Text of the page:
The Difference Between Personal and Commercial Car Insurance in Georgia
The following article is the sixth in a series of 9 articles that explain the different concepts involved in insurance policies as they relate to personal injury in automobile accidents. This article focuses on explaining commercial general liability insurance policies.
Commercial General Liability Insurance
Commercial general liability policies (CGL policies) are insurance policies businesses purchase to protect themselves from claims by third parties, generally customers. These policies protect the businesses from financial losses in situations where the business would be responsible for property damage, personal or advertising injuries caused by the services the business offers, operations by the business or its employees.
Standard CGL policies cover non-professional negligent acts such as:
- Customer slip and falls or trip and falls
- An employee in a business’ painting or construction business accidentally leaves the water running, causing substantial damage to a customer’s home
- Damage claims from a product or menu item the business sells
- A class action lawsuit filed against a business alleging misleading information in an advertisement the business ran
CGL policies typically provide coverage to pay for the legal defense for the business and pays damages for which the business is found to be responsible up to the monetary limits set by the policy. Standard CGL policies include; Bodily Injury and Property Damage, Personal and Advertising Injury, and Medical Payments.
Bodily Injury and Property Damage Liability
This coverage protects the business against losses from the legal liability arising from bodily injury or property damages to others for non-professional negligent acts or for property damage, personal or advertising injuries caused by the services the business offers, operations by the business or its employees. Mental injuries and emotional distress, even in the absence of physical injury, are typically covered.
Personal and Advertising Injury
This protection covers liability against certain offenses, including:
- False arrest
- Copyright infringement
- Malicious prosecution
- Using someone’s else’s advertising idea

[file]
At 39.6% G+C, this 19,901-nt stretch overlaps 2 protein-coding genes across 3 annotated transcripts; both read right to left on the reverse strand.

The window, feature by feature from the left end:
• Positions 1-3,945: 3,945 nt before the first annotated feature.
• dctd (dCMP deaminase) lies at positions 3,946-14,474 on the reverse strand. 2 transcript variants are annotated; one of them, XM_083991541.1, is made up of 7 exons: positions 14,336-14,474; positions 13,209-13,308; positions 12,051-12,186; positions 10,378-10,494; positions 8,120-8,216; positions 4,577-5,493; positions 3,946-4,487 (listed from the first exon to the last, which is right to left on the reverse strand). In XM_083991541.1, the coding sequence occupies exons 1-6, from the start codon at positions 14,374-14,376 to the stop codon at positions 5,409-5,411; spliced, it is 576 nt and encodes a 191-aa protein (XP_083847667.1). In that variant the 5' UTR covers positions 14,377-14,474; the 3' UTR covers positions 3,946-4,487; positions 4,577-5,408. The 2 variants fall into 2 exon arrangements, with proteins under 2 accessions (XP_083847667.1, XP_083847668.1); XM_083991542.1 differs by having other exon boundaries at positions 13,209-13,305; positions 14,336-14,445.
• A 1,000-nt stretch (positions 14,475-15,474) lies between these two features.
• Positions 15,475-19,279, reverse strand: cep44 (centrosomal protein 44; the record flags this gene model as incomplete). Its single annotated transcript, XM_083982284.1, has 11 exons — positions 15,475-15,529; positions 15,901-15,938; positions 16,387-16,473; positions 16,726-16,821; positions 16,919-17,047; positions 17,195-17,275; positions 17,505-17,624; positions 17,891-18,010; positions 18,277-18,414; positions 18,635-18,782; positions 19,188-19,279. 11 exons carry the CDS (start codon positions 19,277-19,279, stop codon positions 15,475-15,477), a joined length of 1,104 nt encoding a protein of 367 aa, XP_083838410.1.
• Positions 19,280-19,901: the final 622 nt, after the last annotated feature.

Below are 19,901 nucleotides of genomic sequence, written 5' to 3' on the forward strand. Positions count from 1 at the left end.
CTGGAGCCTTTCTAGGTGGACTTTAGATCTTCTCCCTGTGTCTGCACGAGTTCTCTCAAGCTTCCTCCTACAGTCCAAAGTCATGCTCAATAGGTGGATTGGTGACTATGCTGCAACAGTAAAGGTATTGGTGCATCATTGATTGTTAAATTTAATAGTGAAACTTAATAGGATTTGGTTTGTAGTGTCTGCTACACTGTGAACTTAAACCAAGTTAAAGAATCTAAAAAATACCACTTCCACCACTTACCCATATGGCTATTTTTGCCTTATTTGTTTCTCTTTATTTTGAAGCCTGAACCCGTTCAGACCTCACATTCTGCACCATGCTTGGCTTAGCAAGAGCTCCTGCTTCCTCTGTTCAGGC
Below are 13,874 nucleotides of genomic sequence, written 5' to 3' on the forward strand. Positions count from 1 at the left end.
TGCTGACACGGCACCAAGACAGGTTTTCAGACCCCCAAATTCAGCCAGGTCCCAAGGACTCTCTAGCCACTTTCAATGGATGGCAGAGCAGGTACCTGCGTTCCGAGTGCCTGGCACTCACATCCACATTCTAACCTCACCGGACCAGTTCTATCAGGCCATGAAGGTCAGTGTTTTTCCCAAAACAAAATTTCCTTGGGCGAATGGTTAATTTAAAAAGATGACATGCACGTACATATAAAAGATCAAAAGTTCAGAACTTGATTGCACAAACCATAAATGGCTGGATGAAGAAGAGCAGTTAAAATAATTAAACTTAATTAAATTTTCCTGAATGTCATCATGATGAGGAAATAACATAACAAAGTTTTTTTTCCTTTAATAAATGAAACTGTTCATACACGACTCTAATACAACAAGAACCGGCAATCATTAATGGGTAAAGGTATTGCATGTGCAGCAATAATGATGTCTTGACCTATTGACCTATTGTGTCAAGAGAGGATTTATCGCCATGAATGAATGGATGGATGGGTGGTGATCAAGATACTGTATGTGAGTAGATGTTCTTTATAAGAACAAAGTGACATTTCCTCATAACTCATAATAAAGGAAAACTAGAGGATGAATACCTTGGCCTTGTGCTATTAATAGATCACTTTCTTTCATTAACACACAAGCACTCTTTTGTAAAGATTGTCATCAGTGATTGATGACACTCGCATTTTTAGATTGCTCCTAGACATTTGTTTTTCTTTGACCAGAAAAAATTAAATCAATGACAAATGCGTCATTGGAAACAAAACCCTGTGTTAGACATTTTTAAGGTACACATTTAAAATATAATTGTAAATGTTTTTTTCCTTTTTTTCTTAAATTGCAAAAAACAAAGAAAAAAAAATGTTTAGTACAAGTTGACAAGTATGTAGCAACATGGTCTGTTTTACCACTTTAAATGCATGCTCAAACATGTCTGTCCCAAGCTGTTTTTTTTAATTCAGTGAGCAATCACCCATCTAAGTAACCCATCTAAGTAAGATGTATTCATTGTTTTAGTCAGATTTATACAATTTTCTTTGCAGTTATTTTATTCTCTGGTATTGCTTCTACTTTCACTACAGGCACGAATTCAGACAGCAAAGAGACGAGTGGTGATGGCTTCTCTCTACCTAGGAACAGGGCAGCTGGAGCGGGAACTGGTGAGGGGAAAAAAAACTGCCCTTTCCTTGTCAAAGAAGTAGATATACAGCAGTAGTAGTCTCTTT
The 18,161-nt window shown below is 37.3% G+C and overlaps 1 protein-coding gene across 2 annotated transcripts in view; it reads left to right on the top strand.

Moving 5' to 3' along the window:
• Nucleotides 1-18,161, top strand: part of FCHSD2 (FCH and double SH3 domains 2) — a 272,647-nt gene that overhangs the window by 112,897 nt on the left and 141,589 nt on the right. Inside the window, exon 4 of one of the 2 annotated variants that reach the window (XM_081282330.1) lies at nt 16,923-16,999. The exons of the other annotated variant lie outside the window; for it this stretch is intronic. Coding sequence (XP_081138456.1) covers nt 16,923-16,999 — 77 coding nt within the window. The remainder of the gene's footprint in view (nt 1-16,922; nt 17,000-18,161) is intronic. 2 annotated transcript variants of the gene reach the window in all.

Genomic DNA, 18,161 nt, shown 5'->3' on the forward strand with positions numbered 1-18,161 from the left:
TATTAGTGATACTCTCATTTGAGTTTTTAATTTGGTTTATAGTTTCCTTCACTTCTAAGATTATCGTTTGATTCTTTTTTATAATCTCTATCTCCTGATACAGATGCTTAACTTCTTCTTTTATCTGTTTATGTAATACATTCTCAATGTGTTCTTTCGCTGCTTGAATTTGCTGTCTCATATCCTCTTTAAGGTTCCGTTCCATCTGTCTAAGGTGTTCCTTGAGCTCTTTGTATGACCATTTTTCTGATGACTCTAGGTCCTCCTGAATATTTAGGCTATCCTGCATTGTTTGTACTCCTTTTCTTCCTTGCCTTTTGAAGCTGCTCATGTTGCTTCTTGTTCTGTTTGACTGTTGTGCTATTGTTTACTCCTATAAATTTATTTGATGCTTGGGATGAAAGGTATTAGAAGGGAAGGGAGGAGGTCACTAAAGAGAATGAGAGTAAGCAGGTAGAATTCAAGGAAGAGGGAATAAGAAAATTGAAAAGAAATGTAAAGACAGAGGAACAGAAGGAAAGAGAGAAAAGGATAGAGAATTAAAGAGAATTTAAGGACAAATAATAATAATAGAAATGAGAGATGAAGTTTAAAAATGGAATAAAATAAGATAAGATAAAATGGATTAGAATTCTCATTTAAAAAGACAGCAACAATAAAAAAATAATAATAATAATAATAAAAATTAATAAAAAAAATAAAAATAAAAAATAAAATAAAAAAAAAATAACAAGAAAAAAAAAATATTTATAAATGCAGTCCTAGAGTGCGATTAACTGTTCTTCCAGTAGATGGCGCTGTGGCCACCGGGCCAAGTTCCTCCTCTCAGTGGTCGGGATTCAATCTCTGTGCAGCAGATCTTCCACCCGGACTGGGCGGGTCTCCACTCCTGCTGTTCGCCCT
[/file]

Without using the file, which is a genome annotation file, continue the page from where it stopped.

- Wrongful eviction, entry or invasion of privacy
Payments for medical treatments for injuries to a customer on the business’ premises or due to the business’ operations are usually covered. These payments are often covered even without a legal claim being filed. This allows small claims to be settled without the need for a lawsuit. This coverage typically pays for all reasonable medical, surgical, ambulance, hospital, professional nursing and funeral expenses for a person injured or killed in an accident taking place at the insured’s premises or arising from business operations. This provision of the CGL does not usually cover legal defense funds as it is provided on a no-fault basis.
The policy language and contract terms use standard form language from the Insurance Services Office to draft their policy language. CGLs and common automobile policies contain similar provisions for coverage. In cases involving CGL claims, courts review the policy terms and language, paying close attention to the definitions and exclusions, just as they do in cases involving personal automobile insurance policies.
CGLs can be costly. One method some companies use to reduce those costs are to self-insure themselves up to a certain dollar amount. This means the company has a self-insured retention (SIR), meaning it has contractually obligated itself to defend itself for claims up to a specific dollar value. Larger businesses might set that limit at $1 million, for example. The SIR works similarly to a deductible for first-party claims, such as in collisions, except the company is also agreeing to share in some of the legal risks in the event of a claim. The difference in automobile policies are that owners are generally protected from legal liability.
Business insurance provides much more flexibility and protection compared to a personal insurance policy. To continue learning about insurance coverage in Georgia, here are the titles and links to all the articles in this series:
- When Can I Recover from Someone’s Else’s Insurance?
- The Declarations Page
- Duty to Defend
- Reservation of Rights
- Bad Faith
- Commercial General Liability (this article)
- Direct Actions Against Insurance Companies
- Uninsured Motorists
- Underinsured Motorists